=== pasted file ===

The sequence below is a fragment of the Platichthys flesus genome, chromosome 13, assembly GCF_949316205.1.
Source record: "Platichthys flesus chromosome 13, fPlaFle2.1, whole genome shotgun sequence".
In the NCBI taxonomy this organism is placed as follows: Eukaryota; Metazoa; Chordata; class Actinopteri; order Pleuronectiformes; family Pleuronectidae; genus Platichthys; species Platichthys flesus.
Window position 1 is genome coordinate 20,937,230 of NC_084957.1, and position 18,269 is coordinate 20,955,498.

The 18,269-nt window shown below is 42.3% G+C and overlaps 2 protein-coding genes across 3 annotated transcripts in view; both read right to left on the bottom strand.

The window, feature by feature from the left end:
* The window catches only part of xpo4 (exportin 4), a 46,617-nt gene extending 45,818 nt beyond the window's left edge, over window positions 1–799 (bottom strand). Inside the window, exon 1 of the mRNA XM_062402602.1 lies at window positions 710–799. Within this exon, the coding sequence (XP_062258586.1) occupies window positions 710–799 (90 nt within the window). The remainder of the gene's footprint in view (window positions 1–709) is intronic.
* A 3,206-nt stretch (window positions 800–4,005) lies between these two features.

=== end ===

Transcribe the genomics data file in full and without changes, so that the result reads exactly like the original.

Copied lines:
The sequence below is a fragment of the Platichthys flesus genome, chromosome 13, assembly GCF_949316205.1.
Source record: "Platichthys flesus chromosome 13, fPlaFle2.1, whole genome shotgun sequence".
In the NCBI taxonomy this organism is placed as follows: Eukaryota; Metazoa; Chordata; class Actinopteri; order Pleuronectiformes; family Pleuronectidae; genus Platichthys; species Platichthys flesus.
Window position 1 is genome coordinate 20,937,230 of NC_084957.1, and position 18,269 is coordinate 20,955,498.

The 18,269-nt window shown below is 42.3% G+C and overlaps 2 protein-coding genes across 3 annotated transcripts in view; both read right to left on the bottom strand.

The window, feature by feature from the left end:
* The window catches only part of xpo4 (exportin 4), a 46,617-nt gene extending 45,818 nt beyond the window's left edge, over window positions 1–799 (bottom strand). Inside the window, exon 1 of the mRNA XM_062402602.1 lies at window positions 710–799. Within this exon, the coding sequence (XP_062258586.1) occupies window positions 710–799 (90 nt within the window). The remainder of the gene's footprint in view (window positions 1–709) is intronic.
* A 3,206-nt stretch (window positions 800–4,005) lies between these two features.